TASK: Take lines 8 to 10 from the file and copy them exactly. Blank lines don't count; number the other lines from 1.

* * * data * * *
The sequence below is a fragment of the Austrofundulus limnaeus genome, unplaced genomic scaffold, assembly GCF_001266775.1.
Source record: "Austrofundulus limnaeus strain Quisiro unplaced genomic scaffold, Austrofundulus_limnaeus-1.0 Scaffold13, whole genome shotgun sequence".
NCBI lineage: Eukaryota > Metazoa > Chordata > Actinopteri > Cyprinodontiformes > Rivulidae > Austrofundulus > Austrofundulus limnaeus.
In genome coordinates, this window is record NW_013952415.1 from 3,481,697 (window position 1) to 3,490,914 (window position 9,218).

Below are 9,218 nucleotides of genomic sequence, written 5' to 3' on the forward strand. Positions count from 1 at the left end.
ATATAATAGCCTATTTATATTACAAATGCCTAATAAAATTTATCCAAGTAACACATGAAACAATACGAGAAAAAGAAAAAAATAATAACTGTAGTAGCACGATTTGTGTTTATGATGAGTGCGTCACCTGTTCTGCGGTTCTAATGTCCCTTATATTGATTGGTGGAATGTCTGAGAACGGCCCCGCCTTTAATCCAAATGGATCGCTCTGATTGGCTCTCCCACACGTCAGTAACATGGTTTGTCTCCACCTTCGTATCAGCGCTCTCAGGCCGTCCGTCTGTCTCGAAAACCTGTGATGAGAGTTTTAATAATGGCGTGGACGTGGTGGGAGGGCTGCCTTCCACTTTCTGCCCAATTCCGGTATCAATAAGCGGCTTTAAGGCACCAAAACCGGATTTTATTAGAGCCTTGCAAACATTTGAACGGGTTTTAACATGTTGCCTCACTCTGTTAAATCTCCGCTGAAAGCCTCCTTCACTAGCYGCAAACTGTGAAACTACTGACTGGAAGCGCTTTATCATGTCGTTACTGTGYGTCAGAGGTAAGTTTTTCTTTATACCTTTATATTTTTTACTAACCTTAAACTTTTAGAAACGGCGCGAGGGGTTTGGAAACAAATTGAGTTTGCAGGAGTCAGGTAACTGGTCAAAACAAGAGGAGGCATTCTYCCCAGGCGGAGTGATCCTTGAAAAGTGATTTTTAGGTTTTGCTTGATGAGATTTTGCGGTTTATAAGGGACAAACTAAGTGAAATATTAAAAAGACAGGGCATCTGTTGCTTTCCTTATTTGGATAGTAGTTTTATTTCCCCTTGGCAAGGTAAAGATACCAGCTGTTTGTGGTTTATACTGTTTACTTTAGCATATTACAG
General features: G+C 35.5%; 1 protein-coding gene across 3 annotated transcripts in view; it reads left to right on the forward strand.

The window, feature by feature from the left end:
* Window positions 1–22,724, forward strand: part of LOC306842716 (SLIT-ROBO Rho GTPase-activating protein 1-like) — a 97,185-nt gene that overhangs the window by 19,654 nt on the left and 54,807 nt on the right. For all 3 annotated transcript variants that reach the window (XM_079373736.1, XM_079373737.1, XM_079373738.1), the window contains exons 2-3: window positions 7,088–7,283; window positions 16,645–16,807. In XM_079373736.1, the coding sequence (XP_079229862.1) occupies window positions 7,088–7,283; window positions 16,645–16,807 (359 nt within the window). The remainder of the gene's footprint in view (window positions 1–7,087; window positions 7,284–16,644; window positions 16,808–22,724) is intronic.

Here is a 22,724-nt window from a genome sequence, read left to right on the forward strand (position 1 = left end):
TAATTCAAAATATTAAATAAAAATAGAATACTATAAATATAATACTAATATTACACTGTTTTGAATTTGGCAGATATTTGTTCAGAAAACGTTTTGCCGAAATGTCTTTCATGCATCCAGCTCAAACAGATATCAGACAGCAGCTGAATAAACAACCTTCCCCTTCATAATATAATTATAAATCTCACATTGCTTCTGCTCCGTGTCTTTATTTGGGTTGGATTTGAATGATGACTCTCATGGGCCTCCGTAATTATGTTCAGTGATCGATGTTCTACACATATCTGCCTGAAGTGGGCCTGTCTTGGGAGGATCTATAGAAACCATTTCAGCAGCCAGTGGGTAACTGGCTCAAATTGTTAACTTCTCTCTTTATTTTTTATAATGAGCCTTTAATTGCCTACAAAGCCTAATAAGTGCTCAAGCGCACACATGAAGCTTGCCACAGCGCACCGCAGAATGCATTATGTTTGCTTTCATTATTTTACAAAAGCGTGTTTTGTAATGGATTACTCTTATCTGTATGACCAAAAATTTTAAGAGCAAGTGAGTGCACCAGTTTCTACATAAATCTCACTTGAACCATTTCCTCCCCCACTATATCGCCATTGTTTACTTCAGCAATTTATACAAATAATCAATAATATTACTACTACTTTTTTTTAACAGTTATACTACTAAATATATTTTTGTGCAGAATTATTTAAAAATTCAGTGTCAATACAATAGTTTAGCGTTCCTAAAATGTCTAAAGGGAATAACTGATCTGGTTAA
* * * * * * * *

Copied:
The window, feature by feature from the left end:
* Window positions 1–22,724, forward strand: part of LOC306842716 (SLIT-ROBO Rho GTPase-activating protein 1-like) — a 97,185-nt gene that overhangs the window by 19,654 nt on the left and 54,807 nt on the right. For all 3 annotated transcript variants that reach the window (XM_079373736.1, XM_079373737.1, XM_079373738.1), the window contains exons 2-3: window positions 7,088–7,283; window positions 16,645–16,807. In XM_079373736.1, the coding sequence (XP_079229862.1) occupies window positions 7,088–7,283; window positions 16,645–16,807 (359 nt within the window). The remainder of the gene's footprint in view (window positions 1–7,087; window positions 7,284–16,644; window positions 16,808–22,724) is intronic.

Here is a 22,724-nt window from a genome sequence, read left to right on the forward strand (position 1 = left end):